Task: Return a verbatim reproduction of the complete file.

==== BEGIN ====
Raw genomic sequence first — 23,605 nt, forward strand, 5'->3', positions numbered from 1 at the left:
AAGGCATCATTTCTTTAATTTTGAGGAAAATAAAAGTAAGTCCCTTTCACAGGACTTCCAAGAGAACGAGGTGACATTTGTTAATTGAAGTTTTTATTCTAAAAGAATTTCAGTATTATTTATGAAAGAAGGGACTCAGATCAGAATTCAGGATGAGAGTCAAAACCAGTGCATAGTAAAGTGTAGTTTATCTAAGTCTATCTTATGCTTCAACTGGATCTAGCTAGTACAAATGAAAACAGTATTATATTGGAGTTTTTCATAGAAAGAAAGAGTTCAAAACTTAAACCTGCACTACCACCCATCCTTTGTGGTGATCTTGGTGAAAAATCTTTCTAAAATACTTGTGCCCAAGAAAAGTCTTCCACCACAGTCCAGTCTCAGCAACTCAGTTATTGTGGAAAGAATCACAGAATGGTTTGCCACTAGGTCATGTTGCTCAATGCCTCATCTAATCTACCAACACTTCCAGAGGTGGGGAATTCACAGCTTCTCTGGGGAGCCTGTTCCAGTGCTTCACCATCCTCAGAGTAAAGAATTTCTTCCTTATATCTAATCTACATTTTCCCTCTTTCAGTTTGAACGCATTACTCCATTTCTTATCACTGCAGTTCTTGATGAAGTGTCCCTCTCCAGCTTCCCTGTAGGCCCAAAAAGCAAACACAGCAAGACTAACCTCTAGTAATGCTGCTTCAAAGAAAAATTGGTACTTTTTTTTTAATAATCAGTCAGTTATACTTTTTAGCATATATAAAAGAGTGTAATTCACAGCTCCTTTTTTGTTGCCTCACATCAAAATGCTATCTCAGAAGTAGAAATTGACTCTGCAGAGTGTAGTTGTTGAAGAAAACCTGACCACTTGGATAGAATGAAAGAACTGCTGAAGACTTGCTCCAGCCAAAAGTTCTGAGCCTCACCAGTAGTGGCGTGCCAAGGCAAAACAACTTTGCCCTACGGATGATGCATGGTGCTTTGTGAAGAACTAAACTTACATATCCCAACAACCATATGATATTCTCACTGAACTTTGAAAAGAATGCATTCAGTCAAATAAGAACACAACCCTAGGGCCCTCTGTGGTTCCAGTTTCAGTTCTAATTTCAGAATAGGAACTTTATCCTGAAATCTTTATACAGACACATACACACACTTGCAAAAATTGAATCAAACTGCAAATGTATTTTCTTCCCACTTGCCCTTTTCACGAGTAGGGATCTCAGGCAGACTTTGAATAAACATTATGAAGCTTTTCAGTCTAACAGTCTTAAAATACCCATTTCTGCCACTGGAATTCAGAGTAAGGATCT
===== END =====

Raw genomic sequence first — 23,605 nt, forward strand, 5'->3', positions numbered from 1 at the left:
AAGGCATCATTTCTTTAATTTTGAGGAAAATAAAAGTAAGTCCCTTTCACAGGACTTCCAAGAGAACGAGGTGACATTTGTTAATTGAAGTTTTTATTCTAAAAGAATTTCAGTATTATTTATGAAAGAAGGGACTCAGATCAGAATTCAGGATGAGAGTCAAAACCAGTGCATAGTAAAGTGTAGTTTATCTAAGTCTATCTTATGCTTCAACTGGATCTAGCTAGTACAAATGAAAACAGTATTATATTGGAGTTTTTCATAGAAAGAAAGAGTTCAAAACTTAAACCTGCACTACCACCCATCCTTTGTGGTGATCTTGGTGAAAAATCTTTCTAAAATACTTGTGCCCAAGAAAAGTCTTCCACCACAGTCCAGTCTCAGCAACTCAGTTATTGTGGAAAGAATCACAGAATGGTTTGCCACTAGGTCATGTTGCTCAATGCCTCATCTAATCTACCAACACTTCCAGAGGTGGGGAATTCACAGCTTCTCTGGGGAGCCTGTTCCAGTGCTTCACCATCCTCAGAGTAAAGAATTTCTTCCTTATATCTAATCTACATTTTCCCTCTTTCAGTTTGAACGCATTACTCCATTTCTTATCACTGCAGTTCTTGATGAAGTGTCCCTCTCCAGCTTCCCTGTAGGCCCAAAAAGCAAACACAGCAAGACTAACCTCTAGTAATGCTGCTTCAAAGAAAAATTGGTACTTTTTTTTTAATAATCAGTCAGTTATACTTTTTAGCATATATAAAAGAGTGTAATTCACAGCTCCTTTTTTGTTGCCTCACATCAAAATGCTATCTCAGAAGTAGAAATTGACTCTGCAGAGTGTAGTTGTTGAAGAAAACCTGACCACTTGGATAGAATGAAAGAACTGCTGAAGACTTGCTCCAGCCAAAAGTTCTGAGCCTCACCAGTAGTGGCGTGCCAAGGCAAAACAACTTTGCCCTACGGATGATGCATGGTGCTTTGTGAAGAACTAAACTTACATATCCCAACAACCATATGATATTCTCACTGAACTTTGAAAAGAATGCATTCAGTCAAATAAGAACACAACCCTAGGGCCCTCTGTGGTTCCAGTTTCAGTTCTAATTTCAGAATAGGAACTTTATCCTGAAATCTTTATACAGACACATACACACACTTGCAAAAATTGAATCAAACTGCAAATGTATTTTCTTCCCACTTGCCCTTTTCACGAGTAGGGATCTCAGGCAGACTTTGAATAAACATTATGAAGCTTTTCAGTCTAACAGTCTTAAAATACCCATTTCTGCCACTGGAATTCAGAGTAAGGATCT